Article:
Men’s lacrosse player removed from team after using racial slurs

Men%27s+lacrosse+player+removed+from+team+after+using+racial+slurs

Photo by Zoe Comerford

Late into the night Feb. 15,  a video uploaded to Marquette’s Black Student Council’s Instagram page depicted two students, including a member of the Marquette men’s lacrosse team, using multiple racial slurs.

“It has come to the attention of multiple organizations that we have had yet another student of our Marquette community exhibit racist behavior,” the Instagram post said.

The next morning, Marquette University said it was notified of the video with two current students using racist language that was posted to social media.

“The Division of Student Affairs immediately initiated a student conduct investigation, the results of which will be confidential due to FERPA privacy law,” university spokesperson Kevin Conway said in a statement Feb. 16.

The university said that one of the individuals in the video was a student-athlete, who was removed from the team Tuesday morning. After the names of the students in the video circulated online, an athlete from the men’s lacrosse team was taken off the roster.

The university said they will not be sharing the identity of the other student involved.

The Marquette Wire is working to independently identify and confirm the students involved. At this time, the Marquette Wire is not naming the students.

“As a Catholic, Jesuit institution, we are called to build a nurturing, inclusive community where all people feel safe, supported, welcomed and celebrated. Racism and discrimination have no place on our campus,” the university statement said. “To our students of color, we pledge to continue to work with you to overcome injustice and make our university anti-racist.”

Lonny Clay, a member of Black Student Council and a sophomore in the College of Arts & Sciences, said the video is nothing new to Black students on campus.

“I have seen the racism and prejudice that many on this campus have for African Americans in many ways,” Clay said in an email. “I have seen it in classrooms. I have seen it in the cafeteria. I have seen it ever since I stepped on this campus three years ago … The Black and brown students on this campus constantly feel attacked and targeted not just by students but by the entire atmosphere of the campus itself.”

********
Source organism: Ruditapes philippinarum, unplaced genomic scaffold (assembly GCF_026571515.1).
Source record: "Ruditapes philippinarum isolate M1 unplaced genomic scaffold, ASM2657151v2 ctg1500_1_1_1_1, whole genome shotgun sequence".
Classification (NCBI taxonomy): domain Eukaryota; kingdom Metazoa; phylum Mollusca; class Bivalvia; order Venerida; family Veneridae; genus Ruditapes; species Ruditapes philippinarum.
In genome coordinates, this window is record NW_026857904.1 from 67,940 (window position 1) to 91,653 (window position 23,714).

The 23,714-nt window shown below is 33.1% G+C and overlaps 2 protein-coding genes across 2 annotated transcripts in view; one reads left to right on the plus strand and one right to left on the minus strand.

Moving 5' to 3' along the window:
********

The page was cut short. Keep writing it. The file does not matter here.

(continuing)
In June, a women’s lacrosse commit’s offer was rescinded after she posted offensive comments related to the death of George Floyd on Snapchat. In August, University President Lovell’s son withdrew from the university after he had been posting racist and sexist remarks on social media. In May 2018, an image with disturbing racial overtones circulated around campus, that showed a group of students holding fake guns to a Black doll.

Yasmeen Atta, a senior in the College of Nursing, said she first saw the video Monday evening, having to watch it more than once to hear what the students in the video said.

She said she was disgusted.

“It is not enough to simply remove a student from a team … these students should be removed from the university, they should not be on Marquette’s campus,” Atta said. “The fact that they would be allowed to still be a a part of the Marquette community, still be a part of classes with students of color who are threatened by these remarks is, to say the least, pathetic.”

As of Feb. 22, there are no public consequence transparent to the campus community regarding the students in the video.

Atta said the university has only provided kind words instead of action, in which she said does not show true anti-racist behavior.

“If you don’t listen to someone who is telling you that someone who has experienced racism and they would like (things) to change. You are not even close to becoming an anti-racist institution,” Atta said. “These are valid concerns … we are the ones who are attending this university and … go to classes with these very students who are expressing these remarks.”

A statement from Men’s Lacrosse Head Coach Andrew Stimmel was posted on Marquette Lacrosse’s Twitter Feb 17. Stimmel said that he was saddened that members of the University community, including members of his own team, suffered because of the hateful words because of the former lacrosse player.

“Let there be no doubt, racism and intolerance have no place in our program,” the statement read. “Our coaches and student-athletes are committed to continued progress on social justice issues and our resolve has never been stronger.”

Zoe Comerford contributed to this report. 

This story was written by Benjamin Wells. He can be reached at benjamin.wells@marquette.edu.